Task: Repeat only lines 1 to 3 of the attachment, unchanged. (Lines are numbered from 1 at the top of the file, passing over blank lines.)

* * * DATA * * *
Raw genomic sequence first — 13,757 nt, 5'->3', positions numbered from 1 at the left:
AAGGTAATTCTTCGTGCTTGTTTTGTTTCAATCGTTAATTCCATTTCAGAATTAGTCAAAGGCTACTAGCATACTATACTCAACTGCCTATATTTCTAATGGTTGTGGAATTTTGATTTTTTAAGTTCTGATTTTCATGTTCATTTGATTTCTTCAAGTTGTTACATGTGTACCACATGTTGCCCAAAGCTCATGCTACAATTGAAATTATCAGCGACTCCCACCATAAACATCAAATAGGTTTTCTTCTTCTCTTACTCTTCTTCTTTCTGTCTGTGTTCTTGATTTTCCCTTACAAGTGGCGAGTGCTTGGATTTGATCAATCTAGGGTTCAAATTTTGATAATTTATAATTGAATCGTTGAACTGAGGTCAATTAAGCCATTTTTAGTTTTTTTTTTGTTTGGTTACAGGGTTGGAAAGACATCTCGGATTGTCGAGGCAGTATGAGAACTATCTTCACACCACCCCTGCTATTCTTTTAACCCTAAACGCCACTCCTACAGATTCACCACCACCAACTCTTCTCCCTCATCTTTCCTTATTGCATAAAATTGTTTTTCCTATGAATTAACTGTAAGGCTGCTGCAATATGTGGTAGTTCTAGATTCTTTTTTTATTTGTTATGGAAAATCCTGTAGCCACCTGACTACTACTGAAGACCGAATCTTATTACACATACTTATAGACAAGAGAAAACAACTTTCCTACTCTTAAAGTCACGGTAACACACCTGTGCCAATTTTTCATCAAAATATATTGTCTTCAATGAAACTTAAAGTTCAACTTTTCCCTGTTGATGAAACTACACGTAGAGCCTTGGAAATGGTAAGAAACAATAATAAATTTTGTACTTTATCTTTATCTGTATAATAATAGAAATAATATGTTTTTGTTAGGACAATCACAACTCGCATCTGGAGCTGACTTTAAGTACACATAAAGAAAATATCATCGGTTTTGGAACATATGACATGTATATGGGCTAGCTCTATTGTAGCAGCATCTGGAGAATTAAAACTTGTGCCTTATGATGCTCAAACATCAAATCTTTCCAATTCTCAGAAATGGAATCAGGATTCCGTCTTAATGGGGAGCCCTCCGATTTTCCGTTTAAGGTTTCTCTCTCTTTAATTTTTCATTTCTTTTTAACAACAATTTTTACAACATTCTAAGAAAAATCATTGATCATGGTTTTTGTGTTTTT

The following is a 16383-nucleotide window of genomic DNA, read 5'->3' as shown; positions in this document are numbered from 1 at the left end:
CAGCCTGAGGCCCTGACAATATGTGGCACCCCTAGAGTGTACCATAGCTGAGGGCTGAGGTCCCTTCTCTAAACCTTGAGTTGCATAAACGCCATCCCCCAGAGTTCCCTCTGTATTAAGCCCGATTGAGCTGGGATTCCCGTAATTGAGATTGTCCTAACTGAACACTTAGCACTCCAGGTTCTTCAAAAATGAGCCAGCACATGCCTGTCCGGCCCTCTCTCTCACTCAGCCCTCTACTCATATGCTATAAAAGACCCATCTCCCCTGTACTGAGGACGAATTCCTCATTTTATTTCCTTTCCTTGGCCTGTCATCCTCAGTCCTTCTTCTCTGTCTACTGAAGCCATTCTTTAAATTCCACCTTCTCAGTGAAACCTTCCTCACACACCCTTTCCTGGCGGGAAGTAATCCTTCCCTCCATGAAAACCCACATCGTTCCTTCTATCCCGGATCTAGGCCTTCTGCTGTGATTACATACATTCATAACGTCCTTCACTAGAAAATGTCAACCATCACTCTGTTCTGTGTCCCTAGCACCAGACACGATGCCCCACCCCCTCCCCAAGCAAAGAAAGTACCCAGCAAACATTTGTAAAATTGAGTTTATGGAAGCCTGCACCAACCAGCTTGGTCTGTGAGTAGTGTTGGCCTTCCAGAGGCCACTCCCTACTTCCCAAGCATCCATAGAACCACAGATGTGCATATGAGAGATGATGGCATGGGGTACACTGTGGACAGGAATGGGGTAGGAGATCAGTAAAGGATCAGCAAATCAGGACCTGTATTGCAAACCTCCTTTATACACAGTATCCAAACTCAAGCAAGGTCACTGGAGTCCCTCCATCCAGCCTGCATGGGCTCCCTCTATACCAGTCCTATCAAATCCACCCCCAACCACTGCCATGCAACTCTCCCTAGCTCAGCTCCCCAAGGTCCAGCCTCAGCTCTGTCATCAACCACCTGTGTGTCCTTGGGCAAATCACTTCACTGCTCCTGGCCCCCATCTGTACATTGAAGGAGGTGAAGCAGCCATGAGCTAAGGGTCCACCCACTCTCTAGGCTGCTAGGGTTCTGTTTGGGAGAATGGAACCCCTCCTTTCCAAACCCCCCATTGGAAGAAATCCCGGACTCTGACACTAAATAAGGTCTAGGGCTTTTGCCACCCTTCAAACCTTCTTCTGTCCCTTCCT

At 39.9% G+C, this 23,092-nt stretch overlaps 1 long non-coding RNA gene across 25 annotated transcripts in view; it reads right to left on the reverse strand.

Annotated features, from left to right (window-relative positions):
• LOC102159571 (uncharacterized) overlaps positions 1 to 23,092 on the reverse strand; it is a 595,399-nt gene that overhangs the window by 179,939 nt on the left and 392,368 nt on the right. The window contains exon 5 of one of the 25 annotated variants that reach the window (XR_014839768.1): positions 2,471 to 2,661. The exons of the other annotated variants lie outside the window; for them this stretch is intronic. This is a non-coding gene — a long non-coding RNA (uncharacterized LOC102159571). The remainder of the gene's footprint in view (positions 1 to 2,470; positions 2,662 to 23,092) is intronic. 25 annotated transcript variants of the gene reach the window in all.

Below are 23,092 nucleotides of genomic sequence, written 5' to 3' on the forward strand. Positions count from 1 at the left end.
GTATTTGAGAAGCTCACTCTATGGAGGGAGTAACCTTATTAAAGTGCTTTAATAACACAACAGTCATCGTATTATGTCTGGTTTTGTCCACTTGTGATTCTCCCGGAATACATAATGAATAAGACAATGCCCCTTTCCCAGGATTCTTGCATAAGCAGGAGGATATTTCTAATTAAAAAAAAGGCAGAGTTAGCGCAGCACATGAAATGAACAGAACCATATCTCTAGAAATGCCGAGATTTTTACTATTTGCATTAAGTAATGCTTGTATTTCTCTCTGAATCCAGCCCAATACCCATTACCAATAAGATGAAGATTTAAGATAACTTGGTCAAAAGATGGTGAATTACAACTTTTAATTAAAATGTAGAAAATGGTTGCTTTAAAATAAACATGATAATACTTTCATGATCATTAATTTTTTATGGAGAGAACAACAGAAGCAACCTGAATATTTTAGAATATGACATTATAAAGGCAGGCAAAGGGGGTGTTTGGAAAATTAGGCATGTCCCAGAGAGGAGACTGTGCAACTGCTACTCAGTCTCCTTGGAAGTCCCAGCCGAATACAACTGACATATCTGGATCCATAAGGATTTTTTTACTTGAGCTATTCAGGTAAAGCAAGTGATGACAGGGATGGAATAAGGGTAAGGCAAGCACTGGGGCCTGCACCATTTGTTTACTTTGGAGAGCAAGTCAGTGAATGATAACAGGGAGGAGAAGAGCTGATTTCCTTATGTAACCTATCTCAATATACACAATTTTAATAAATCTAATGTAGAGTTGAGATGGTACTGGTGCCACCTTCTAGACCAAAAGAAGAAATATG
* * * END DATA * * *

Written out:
Raw genomic sequence first — 13,757 nt, 5'->3', positions numbered from 1 at the left:
AAGGTAATTCTTCGTGCTTGTTTTGTTTCAATCGTTAATTCCATTTCAGAATTAGTCAAAGGCTACTAGCATACTATACTCAACTGCCTATATTTCTAATGGTTGTGGAATTTTGATTTTTTAAGTTCTGATTTTCATGTTCATTTGATTTCTTCAAGTTGTTACATGTGTACCACATGTTGCCCAAAGCTCATGCTACAATTGAAATTATCAGCGACTCCCACCATAAACATCAAATAGGTTTTCTTCTTCTCTTACTCTTCTTCTTTCTGTCTGTGTTCTTGATTTTCCCTTACAAGTGGCGAGTGCTTGGATTTGATCAATCTAGGGTTCAAATTTTGATAATTTATAATTGAATCGTTGAACTGAGGTCAATTAAGCCATTTTTAGTTTTTTTTTTGTTTGGTTACAGGGTTGGAAAGACATCTCGGATTGTCGAGGCAGTATGAGAACTATCTTCACACCACCCCTGCTATTCTTTTAACCCTAAACGCCACTCCTACAGATTCACCACCACCAACTCTTCTCCCTCATCTTTCCTTATTGCATAAAATTGTTTTTCCTATGAATTAACTGTAAGGCTGCTGCAATATGTGGTAGTTCTAGATTCTTTTTTTATTTGTTATGGAAAATCCTGTAGCCACCTGACTACTACTGAAGACCGAATCTTATTACACATACTTATAGACAAGAGAAAACAACTTTCCTACTCTTAAAGTCACGGTAACACACCTGTGCCAATTTTTCATCAAAATATATTGTCTTCAATGAAACTTAAAGTTCAACTTTTCCCTGTTGATGAAACTACACGTAGAGCCTTGGAAATGGTAAGAAACAATAATAAATTTTGTACTTTATCTTTATCTGTATAATAATAGAAATAATATGTTTTTGTTAGGACAATCACAACTCGCATCTGGAGCTGACTTTAAGTACACATAAAGAAAATATCATCGGTTTTGGAACATATGACATGTATATGGGCTAGCTCTATTGTAGCAGCATCTGGAGAATTAAAACTTGTGCCTTATGATGCTCAAACATCAAATCTTTCCAATTCTCAGAAATGGAATCAGGATTCCGTCTTAATGGGGAGCCCTCCGATTTTCCGTTTAAGGTTTCTCTCTCTTTAATTTTTCATTTCTTTTTAACAACAATTTTTACAACATTCTAAGAAAAATCATTGATCATGGTTTTTGTGTTTTT

The following is a 16383-nucleotide window of genomic DNA, read 5'->3' as shown; positions in this document are numbered from 1 at the left end: